By John Feinstein

The first call on Monday morning came from my brother.

“Did you know?” he asked.

I knew exactly what he was asking me about and, to be honest, I was a little bit insulted by the question.

He wanted to know if I had known that former Duke basketball player Rasheed Sulaimon had twice been accused of sexual assault during the 2013-2014 school year. He wasn’t asking if I had known about it a year ago but if I had known in January when Mike Krzyzewski threw him off the team that those accusations were the reason.

The answer was no. In fact, sitting here right now I can’t be certain that’s why Sulaimon was tossed–it’s a reasonable guess but nothing more than that.

What bothered me about Bobby’s question was two things: First, he and many others had asked me in January if I knew the ‘inside story,’ about why Sulaimon had become the first player Krzyzewski had thrown off one of his teams in 35 years. The answer was no and, to be honest, I didn’t pursue it anymore than I pursue the reasons other players get thrown off teams or announce that they’re transferring.

Once upon a time it was my job to find out what was going on inside a basketball team: specifically Maryland’s basketball team when I was the beat writer for The Washington Post. When I was The Post’s national college writer a few years after that gig, I might have pursued the Sulaimon story if only because it involved Krzyzewski, who, after all, has won more games than any college coach in Division 1 history.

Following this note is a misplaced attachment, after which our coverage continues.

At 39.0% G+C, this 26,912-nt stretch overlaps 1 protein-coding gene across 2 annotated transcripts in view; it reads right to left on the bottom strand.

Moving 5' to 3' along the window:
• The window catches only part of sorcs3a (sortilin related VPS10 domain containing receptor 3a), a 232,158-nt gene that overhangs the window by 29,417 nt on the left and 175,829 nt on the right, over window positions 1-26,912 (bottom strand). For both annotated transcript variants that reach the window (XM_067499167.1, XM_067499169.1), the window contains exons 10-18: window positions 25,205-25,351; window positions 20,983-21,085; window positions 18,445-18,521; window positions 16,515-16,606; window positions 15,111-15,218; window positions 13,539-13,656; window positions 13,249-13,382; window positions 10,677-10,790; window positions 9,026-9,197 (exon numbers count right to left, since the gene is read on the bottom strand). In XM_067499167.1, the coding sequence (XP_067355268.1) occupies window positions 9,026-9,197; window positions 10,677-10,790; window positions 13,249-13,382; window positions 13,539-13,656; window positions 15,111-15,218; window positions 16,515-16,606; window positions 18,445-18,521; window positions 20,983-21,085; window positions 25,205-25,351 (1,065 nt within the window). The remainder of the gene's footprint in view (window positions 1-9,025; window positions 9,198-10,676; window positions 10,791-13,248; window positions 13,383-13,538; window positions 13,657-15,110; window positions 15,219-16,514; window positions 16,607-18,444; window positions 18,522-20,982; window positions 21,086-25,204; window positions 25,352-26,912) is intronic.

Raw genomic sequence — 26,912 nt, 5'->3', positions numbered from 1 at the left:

But at this stage of my life, the honest-to-God truth is I don’t care very much, whether the coach involved is Krzyzewski or one of my friends who coaches in The Patriot League or The CAA or anybody else. In fact, I’ve had coaches tell me why kids have been thrown off teams–not going to class,  apositive drug test, whining about playing time, cheating on a test–you name it. I’m not sure I’ve ever written it.

In fact, when I was working on ‘A Season on the Brink,’ one of Indiana’s players failed a drug test–marijuana. Bob Knight told me about it because he figured I’d hear about it anyway from the players (which I did) and told me he wasn’t going to suspend the kid–not because he believed his story that he’d test positive from inhaling it second-hand at a party, but because, “he’s a good kid, he made a mistake and, frankly, it’s no big deal.”

I had no problem, ‘covering up,’ the test especially since I was 100 percent certain that Knight’s decision not to suspend him had nothing to do with wins and losses–the player wasn’t a star by any stretch–and because I knew if there had been some kind of rules violation involved in not suspending the player, Knight would have suspended him.

Sexual assault, of course, is an entirely different matter. It’s a serious crime, not a misdemeanor in some states, legal in others the way marijuana is these days.

What’s more, if someone brings charges, there is no way to cover it up.

According to the story in the Duke student newspaper, ‘The Chronicle,’–and, for the record I am much more an alumnus of ‘The Chronicle,’ than I am of Duke; it’s where I learned to be a reporter–implies that Krzyzewski and other members of the athletic department  could have known about the accusations as far back as last March.


Anyone who knows me knows I’ve said a million times that the old line about the cover-up being worse than the crime (as in Watergate) is almost always true.